Press Release

December 2019

Elk calf freed from a discarded tomato cage and bucket near Hailey

On Saturday morning, December 28, Fish and Game officers received reports from Blaine County residents about an elk calf that had become entangled in a discarded tomato cage and bucket just north of Hailey. By mid-day, officers were able to locate the calf on the west side of Highway 75 in a grove of trees.

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Knowing the calf would not be able to free itself from the metal, Fish and Game staff made the decision to dart the calf and remove the metal cage.

Please watch for wildlife on highways and avoid costly collisions

Winter is already tough for deer, elk and other big game animals, and being near busy roads and highways can be deadly, so drivers are asked to keep a sharp eye out and avoid costly and potentially dangerous collisions. 

With more snow in the higher elevations, big game herds throughout the state migrate to lower elevation winter ranges and cross Idaho’s highways and roads.

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Hilary Turner/Idaho Fish and Game

“Motorists need to be extra cautious and slow down, especially under low light conditions when visibility is limited,” said Greg Painter, Idaho Fish and Game wildlife manager based in Salmon. “Being extra careful and watchful is your best defense.”

Bird feeding is a way to see birds up close and help them get through winter

Feeding birds is enjoyable and mutually beneficial because you can watch nature from the warmth of your home, and birds get much-needed nutrients. 

Winter feeding bird on a snow covered bird house
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Idaho Fish and Game discourages people from feeding most wildlife because they can become habituated to hand outs, but birds are an exception. They typically don’t become dependent on feeders, but instead add them to their daily food searches and seek out other sources when feeders are empty.

Winter feeding helps our feathered friends survive a challenging season, and you will likely see local and migratory birds from as far away as Canada and Alaska. 

Safety tips when living in close proximity to mountain lions

Reports of mountain lions in the Wood River Valley continue to come in, almost daily, to Fish and Game. Most reports are about lions moving through neighborhoods or sightings of lions in yards. We also receive reports of cats recorded on security cameras. Since December 14, these reports have also included reports of five attacks on dogs, three fatal, in the Valley.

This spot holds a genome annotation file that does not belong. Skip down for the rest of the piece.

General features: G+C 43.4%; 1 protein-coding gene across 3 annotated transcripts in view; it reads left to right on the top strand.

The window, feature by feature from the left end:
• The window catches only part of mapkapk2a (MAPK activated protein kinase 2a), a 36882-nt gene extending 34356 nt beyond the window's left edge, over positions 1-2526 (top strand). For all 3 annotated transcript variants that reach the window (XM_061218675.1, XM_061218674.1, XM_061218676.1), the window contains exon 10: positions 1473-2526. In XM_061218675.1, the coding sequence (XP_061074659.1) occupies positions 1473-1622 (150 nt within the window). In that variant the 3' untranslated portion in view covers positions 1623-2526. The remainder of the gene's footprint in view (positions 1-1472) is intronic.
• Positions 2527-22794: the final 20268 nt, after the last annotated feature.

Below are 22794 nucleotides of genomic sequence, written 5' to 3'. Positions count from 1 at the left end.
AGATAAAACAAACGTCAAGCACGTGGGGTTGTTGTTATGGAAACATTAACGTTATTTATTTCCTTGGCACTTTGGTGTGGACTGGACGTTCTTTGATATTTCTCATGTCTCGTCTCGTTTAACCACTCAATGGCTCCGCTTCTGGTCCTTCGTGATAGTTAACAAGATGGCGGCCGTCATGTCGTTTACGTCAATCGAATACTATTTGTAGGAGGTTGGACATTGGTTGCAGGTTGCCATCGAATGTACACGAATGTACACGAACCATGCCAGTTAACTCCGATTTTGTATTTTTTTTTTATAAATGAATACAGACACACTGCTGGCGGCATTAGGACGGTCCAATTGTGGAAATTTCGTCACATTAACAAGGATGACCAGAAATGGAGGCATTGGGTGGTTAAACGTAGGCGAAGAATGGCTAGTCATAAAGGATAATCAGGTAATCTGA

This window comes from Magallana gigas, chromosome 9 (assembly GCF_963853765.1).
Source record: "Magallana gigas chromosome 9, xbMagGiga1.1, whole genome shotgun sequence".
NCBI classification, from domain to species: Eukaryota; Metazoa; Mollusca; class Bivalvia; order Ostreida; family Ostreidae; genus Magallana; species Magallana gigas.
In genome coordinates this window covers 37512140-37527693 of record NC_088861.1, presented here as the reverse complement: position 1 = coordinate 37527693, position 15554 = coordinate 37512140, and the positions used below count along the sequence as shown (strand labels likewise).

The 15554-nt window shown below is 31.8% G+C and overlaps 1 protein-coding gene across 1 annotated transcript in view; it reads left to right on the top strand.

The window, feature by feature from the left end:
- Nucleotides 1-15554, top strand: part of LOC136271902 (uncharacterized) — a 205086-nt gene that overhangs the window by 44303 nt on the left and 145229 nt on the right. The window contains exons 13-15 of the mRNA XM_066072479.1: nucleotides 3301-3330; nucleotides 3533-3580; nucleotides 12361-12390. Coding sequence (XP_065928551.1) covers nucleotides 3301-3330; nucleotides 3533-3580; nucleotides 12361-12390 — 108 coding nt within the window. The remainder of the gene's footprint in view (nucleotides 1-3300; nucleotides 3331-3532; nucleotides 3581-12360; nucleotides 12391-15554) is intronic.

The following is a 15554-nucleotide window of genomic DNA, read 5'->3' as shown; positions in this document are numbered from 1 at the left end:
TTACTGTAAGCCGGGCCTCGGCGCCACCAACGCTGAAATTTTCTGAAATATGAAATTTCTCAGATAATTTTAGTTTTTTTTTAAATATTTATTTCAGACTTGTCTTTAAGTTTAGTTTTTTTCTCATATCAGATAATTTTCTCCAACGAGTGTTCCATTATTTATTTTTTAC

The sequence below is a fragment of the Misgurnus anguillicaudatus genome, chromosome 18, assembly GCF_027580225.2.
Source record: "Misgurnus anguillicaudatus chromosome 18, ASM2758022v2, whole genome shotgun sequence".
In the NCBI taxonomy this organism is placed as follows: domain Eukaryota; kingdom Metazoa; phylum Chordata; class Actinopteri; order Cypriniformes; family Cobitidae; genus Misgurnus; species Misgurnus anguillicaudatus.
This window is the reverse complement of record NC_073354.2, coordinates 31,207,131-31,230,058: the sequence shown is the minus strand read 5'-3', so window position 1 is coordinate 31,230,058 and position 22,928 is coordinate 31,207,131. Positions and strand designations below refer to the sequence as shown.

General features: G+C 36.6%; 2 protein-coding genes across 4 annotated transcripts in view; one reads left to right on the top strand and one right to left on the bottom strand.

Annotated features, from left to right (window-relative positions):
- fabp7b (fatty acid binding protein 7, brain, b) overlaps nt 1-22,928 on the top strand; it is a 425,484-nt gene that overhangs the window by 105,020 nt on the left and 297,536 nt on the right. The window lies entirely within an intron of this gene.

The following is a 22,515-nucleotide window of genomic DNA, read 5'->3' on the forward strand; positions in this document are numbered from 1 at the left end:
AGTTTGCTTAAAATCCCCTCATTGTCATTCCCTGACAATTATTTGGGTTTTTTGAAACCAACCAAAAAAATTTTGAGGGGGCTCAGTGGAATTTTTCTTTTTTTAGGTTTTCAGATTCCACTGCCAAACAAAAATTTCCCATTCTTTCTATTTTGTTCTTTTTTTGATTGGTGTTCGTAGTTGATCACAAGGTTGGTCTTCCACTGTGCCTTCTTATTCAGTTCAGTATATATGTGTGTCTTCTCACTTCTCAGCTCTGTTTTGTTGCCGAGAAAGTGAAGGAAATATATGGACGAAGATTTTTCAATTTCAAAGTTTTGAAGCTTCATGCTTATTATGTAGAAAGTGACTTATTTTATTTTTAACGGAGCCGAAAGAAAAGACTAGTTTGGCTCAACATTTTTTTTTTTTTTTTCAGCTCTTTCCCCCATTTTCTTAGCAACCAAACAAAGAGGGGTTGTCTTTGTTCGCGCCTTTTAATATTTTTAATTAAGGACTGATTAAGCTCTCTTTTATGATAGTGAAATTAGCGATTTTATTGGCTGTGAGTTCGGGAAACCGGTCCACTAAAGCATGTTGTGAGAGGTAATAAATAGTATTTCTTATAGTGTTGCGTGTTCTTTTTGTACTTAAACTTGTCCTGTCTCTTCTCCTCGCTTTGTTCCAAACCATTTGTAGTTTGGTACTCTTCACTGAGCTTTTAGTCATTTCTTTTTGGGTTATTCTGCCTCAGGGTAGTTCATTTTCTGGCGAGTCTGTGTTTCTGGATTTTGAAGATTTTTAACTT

Understandably, residents and visitors are concerned.

Fish and Game managers share this concern, and are actively working to understand the current situation, and to provide safety tips and suggestions to those who live close to lions.

When living close to wildlife, no matter the species, residents and visitors need to be vigilant and aware of their surroundings.

Elk and deer populations are healthy in the Wood River Valley. Most like to see these animals where we live and as we recreate in the area. These abundant herds bring unintended consequences since they are also the natural prey base for mountain lions.

Personal safety

Mountain lions have been living in the Wood River Valley long before human development began. Most residents, even those who have lived there for years, have never observed one. However, we are hearing from residents that they are now seeing these secretive cats as they pass through their neighborhoods. Some reports include sightings of lions during daylight hours, which is not typical behavior.

Wildlife managers agree that if a person is in close proximity to a lion, meaning they see it, they should:

- NEVER run away from a mountain lion. The lion’s instinct is to chase and ultimately catch what they perceive as a potential prey.

- NEVER turn your back on a lion. Always face them while making yourself look as large as you can. Yell loudly, but don’t scream. A high-pitched scream may mimic the sound of a wounded animal.

Magic Valley Region rainbow trout stocking schedule for January 2020

Hatchery personnel from Fish and Game’s Magic Valley Region will be stocking nearly 700 10-12” catchable-sized rainbow trout in January. All stocking dates and numbers of fish are approximate and may change without notice due to water or weather conditions.

Body of Water                                         Week to be Stocked                     Number to be Stocked

Filer Kids Pond and Filer Pond                     Jan 6-10                                                 345

Filer Kids Pond and Filer Pond                    Jan 20-24                                                345